RESCUERS have found three more bodies from a capsized asylum seeker boat, bringing the death toll to six.
But 90 passengers from the overcrowded boat are still unaccounted for.
One hundred and nine people have been rescued since the crowded vessel capsized on Thursday afternoon about halfway between the Indonesian island of Java and Christmas Island.
Four have been transferred to Perth for medical treatment while the rest are in a detention facility on Christmas Island.
A spokesman for the Australian Maritime and Safety Authority said a decision on whether to suspend the search would be made when darkness fell at the disaster site, about 7pm EST.
The spokesman said the “window was rapidly closing” on finding survivors. No survivors have been recovered since 10.30pm EST on Thursday.
Transport Minister Anthony Albanese outlined the latest developments in Sydney this afternoon as Federal Opposition leader Tony Abbott said the Coalition would not be budging on new legislation.
Mr Albanese said poor weather was hampering the search as he also pushed for a speedy resolution on asylum-seeker policy.
“I think certainly I am of the view, and the Government is of the view, that we want to work together across the Parliament to secure an outcome that reduces the possibility of a tragedy like this being repeated.”
Labor’s plan to process asylum seekers arriving by boat in Malaysia was stalled last year, because it did not get the Opposition’s approval, which it needed to make the plan lawful.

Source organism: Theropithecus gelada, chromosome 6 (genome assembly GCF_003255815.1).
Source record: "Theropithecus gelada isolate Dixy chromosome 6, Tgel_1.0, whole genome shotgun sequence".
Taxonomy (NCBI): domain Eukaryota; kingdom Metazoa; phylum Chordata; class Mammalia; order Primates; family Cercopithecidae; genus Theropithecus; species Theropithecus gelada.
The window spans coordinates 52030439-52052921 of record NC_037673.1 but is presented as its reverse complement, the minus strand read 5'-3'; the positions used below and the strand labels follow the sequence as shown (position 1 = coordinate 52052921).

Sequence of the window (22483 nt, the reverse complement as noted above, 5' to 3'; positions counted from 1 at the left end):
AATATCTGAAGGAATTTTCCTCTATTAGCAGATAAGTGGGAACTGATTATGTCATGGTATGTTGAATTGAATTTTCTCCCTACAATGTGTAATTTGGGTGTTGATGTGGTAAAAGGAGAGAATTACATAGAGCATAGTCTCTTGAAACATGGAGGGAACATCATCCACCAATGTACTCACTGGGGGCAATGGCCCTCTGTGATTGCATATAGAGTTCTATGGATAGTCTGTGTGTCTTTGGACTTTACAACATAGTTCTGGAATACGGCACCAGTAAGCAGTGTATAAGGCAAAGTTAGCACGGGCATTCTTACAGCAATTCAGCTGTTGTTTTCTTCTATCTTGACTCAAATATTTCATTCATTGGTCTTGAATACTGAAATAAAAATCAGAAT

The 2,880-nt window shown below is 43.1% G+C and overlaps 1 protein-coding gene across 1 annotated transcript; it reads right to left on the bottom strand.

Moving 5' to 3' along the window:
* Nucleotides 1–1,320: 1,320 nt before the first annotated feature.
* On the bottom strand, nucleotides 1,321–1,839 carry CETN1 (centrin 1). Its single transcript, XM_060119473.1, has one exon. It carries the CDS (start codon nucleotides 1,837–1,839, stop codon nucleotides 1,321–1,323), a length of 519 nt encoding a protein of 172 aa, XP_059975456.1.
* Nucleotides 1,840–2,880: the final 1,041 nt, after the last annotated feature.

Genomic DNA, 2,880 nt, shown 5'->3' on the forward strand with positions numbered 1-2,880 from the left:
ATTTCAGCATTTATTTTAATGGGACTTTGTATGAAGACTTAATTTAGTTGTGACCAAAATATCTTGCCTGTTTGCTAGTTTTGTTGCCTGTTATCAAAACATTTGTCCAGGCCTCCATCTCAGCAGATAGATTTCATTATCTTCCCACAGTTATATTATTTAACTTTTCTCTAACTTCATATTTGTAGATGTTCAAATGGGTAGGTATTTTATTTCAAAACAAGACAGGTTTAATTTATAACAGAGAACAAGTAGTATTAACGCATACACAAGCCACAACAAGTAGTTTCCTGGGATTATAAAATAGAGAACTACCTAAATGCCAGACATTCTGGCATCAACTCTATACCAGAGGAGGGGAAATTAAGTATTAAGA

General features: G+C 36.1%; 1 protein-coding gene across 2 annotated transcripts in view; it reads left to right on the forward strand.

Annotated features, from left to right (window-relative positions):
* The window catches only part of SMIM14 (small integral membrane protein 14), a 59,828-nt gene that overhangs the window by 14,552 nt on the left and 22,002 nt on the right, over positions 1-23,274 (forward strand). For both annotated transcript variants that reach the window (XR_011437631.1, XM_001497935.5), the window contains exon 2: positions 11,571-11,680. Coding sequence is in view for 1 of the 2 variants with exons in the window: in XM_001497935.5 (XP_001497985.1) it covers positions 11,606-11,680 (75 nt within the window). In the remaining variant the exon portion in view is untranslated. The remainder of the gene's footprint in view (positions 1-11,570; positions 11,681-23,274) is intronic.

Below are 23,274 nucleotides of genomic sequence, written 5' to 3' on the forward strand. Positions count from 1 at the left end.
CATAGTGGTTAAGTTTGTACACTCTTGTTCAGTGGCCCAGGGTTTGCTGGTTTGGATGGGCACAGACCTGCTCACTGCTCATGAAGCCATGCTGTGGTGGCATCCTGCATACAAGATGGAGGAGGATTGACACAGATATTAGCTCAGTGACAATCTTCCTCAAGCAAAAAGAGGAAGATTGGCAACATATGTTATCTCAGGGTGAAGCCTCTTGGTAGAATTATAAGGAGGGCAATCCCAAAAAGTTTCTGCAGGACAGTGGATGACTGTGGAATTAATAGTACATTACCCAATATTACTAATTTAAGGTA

Liberal backbencher Mal Washer and Independent Tony Windsor have both called for a compromise on refugee policy.
Mr Abbott said today he had not been approached by the Government for talks to break the deadlock, but even if they did, the Coalition would be sticking to the Howard Government’s Nauru policy.
“It doesn’t really matter whether Julia Gillard and I talk about this, what matters is that the Government put the right policies in place,” he said in Sydney.
“I’m all in favour of talking but in the end… what matters here is the right policies, not talking endlessly about what they might be,” he said.
Mr Abbott said he would not be criticising the Government while the tragedy is still unfolding.
“I am doing my best to avoid (politicising the issue), not a word of criticism will escape my lips today,” Mr Abbott said.
“We should be grieving for those who are lost,” he said.
Two crew members among the survivors were transferred to Christmas Island from the scene of the tragedy via a Navy vessel, along with surviving passengers. The crew are currently being held at the same detention facility on Christmas Island as the surviving asylum seekers, the Department of Immigration and Citizenship said.
Some of the survivors were plucked from the sea by commercial seaman on merchant vessels and Customs and Border Protection said today that these survivors were extremely grateful to their rescuers.
Customs and Border Protection District Manager Michael Farrelly, who is based on Christmas Island, said some of the survivors shook the hands of their rescuers on the merchant vessels and thanked them. “They were very thankful to the crew getting them off,” he said.
Christmas Island acting administrator Steve Clay said yesterday the island had been well prepared to deal with the tragedy and many volunteers had helped with the emergency response.
He said the disaster had revived memories in the community of the SIEV 221 boat crash in 2010 and authorities were offering counselling to locals if needed.
“We recognise this is a sensitive time for people on the island,” he said. “This is a very supportive community and they’re quite resilient people and they will do their best to help out.”